First: Like many other prophets, Jesus spoke on behalf of the poor, the forgotten, the rejected, the outcast. He announced that in God’s kingdom the first are last. That your status depends on how you treat one of the least of these. He said that notorious sinners were welcome, not rejected; and those heartless people who rejected these sinners would not be welcome in the kingdom.

Second: Jesus echoed Isaiah in emphasising the inward sincerity of heart over outward conformity. Faithfulness to tradition can mask unfaithfulness to God, he said. Religious people can become ‘whitewashed tombs’.

Third: Like the prophets before him, Jesus spoke of coming judgement on hypocrisy and injustice. When the prophets spoke of judgement they didn’t mean that people would be thrown into hell. Judgement meant that their evil would be exposed. It would be named and they would suffer the consequences, and have the chance to repent, in this life.

Fourth: And this is the most important one. Jesus echoed and intensified the prophetic message that a new world order is possible, and is coming. The prophets used many images to convey this picture. They spoke of new heavens and a new earth and a new heart. They spoke of the day when lions would lie down with lambs, meaning violent and lion-like people would no longer take advantage of weaker lamb-like people – the elderly, the orphans, the poor and widows.

The described the day when swords and spears would be melted down and made into tools for growing crops and tending fields. They envisioned a time when nations would not train for war any more. (Isa 2:4)

A new day is coming. A new way of living. A new world order. The prophets promised a new kingdom. In this kingdom the poor and rejected will be embraced and brought back into the community. In this new kingdom the heart will count, not mere words or pretence. Evil will be exposed and dealt with, justice will flow, peace will reign.

Jesus spoke of this same new kingdom. But what really shocked people was that Jesus said the kingdom was at hand.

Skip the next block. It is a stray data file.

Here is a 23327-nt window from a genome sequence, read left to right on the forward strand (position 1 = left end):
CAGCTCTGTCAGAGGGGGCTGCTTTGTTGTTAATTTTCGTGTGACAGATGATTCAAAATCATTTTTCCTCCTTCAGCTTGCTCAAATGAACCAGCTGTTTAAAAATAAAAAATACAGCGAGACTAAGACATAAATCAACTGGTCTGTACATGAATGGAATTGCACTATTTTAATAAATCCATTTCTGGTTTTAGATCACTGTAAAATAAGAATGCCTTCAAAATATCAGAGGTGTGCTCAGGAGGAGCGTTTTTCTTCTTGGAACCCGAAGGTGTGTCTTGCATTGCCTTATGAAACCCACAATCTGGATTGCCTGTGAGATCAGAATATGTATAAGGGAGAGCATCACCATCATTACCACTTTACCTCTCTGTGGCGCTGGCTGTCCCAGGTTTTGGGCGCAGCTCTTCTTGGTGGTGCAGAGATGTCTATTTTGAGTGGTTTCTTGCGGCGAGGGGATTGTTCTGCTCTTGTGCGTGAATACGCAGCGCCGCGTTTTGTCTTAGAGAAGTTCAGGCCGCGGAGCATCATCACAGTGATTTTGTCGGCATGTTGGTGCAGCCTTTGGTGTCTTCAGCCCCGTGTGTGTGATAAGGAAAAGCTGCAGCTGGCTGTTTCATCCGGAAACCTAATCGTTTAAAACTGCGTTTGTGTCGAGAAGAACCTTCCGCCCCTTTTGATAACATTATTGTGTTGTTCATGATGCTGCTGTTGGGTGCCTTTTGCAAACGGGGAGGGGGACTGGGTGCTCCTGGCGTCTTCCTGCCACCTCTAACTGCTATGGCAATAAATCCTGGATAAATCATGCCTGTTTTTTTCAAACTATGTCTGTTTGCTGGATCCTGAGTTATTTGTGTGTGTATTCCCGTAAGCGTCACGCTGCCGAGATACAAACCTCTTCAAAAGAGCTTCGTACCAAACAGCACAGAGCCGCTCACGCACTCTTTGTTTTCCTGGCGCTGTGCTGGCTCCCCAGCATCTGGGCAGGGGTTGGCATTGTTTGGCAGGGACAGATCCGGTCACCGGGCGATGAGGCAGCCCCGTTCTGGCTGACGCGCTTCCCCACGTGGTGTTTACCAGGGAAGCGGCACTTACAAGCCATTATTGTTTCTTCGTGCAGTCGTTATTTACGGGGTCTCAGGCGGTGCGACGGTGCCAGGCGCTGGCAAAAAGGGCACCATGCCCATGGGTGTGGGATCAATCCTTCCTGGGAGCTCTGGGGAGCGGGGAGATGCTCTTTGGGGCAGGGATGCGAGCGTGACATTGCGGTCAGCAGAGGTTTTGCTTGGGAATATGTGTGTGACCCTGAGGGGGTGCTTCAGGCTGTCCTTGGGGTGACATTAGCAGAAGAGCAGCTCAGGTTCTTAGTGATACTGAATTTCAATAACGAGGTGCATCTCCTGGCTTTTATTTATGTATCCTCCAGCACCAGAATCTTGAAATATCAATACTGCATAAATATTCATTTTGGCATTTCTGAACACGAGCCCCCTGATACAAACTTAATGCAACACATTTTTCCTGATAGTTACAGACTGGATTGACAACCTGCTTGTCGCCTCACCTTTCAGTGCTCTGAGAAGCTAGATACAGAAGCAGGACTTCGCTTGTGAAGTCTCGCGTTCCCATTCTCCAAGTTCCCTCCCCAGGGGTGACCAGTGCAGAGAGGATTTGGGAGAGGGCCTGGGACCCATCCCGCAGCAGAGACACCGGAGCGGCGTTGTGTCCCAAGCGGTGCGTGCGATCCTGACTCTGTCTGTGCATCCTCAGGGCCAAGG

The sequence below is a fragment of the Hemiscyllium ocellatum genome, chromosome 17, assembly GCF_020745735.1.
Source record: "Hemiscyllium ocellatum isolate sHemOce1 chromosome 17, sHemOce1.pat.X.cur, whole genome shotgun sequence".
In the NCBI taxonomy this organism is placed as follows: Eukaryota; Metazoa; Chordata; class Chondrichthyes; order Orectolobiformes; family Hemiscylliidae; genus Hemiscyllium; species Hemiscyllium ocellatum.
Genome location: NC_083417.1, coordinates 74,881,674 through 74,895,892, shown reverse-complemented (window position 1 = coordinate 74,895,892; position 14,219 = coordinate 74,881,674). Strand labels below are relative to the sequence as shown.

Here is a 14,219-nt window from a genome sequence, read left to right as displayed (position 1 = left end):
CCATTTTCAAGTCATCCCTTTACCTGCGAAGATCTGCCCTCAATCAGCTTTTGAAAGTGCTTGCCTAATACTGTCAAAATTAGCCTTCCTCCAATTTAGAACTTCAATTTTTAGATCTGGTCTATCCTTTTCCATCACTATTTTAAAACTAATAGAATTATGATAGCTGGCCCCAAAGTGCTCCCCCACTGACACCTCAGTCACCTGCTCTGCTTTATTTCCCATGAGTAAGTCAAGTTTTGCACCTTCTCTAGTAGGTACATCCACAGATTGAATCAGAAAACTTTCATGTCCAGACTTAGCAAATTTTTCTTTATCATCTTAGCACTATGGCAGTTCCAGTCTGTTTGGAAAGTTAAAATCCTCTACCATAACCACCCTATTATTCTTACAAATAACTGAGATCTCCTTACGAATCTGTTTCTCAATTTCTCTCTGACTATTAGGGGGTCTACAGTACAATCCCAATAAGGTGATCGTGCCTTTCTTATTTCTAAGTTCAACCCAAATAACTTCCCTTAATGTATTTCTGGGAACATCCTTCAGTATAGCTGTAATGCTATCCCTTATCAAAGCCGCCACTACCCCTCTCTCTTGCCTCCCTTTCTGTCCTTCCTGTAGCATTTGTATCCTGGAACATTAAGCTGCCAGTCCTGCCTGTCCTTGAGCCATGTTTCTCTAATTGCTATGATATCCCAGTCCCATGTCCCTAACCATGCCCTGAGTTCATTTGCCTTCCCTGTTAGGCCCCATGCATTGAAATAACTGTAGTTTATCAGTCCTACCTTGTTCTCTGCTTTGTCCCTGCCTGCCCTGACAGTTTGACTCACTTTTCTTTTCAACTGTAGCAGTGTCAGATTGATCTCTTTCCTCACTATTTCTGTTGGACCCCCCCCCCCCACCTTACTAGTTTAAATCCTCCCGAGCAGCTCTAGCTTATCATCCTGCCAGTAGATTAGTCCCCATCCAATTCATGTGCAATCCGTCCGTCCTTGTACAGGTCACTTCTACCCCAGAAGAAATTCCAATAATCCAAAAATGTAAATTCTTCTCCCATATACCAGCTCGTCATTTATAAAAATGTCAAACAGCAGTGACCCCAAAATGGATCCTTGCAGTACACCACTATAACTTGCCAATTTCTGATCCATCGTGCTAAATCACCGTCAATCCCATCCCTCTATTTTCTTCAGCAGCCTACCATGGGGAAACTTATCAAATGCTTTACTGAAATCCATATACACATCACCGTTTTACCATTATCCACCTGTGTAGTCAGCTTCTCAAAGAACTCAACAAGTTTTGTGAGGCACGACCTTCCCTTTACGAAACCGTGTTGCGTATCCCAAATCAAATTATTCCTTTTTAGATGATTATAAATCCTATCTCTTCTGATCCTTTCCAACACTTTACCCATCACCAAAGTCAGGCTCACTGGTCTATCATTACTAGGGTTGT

No one actually believed it could happen now. It was only something for later, after the Romans had been booted out by military force (the Zealots), after the messiah had lead a great military victory that couldn’t begin until all the prostitutes and drunks had been reformed (the Pharisees). It was so hard to imagine this things happening that people thought it was impossible.

The kingdom of God, oh yeah, sure, some day maybe, in the distant future. But here and now! No way. It is actually safer and more convenient to think this way. But it’s wrong.

Perhaps we all agree that poverty and war should end, some day, after our enemies are defeated. But how many of us would rally behind a carpenter from Sri Lanka or Panama or Somalia who called for it to happen now.

Not tomorrow but today all CEOs should slash their pay and give it to the lowest paid. Stop buying and selling weapons, and feed the hungry.

It was such a scandal to the people of his day that Jesus said the kingdom was at hand.

Jesus declaration seems grossly premature and impractical. That’s why we need faith.

But worse than that, it threatens the status quo. Everything is running along nicely, the priests don’t want it to change. That’s why a follower of Jesus can expect rejection and persecution. And hatred.

But what really rocks the boat is that if the kingdom is at hand, then the leaders have lost their way, forgotten their identity, and been unfaithful to God. No wonder they don’t want to hear Jesus message that the kingdom is at hand.

And how about us, are we ready to believe his message, and to live like we believe it. The kingdom of God is at hand, and not something nice for some remote day in the distant future. It is here today. Embrace it. Accept it. Live it.



About Pastor Simon

Pastor at Jinju International Christian Fellowship. Formerly of Eastbourne, East Sussex, UK. I am Simon Warner of Jinju Church. We speak English at Jinju Church, South Korea.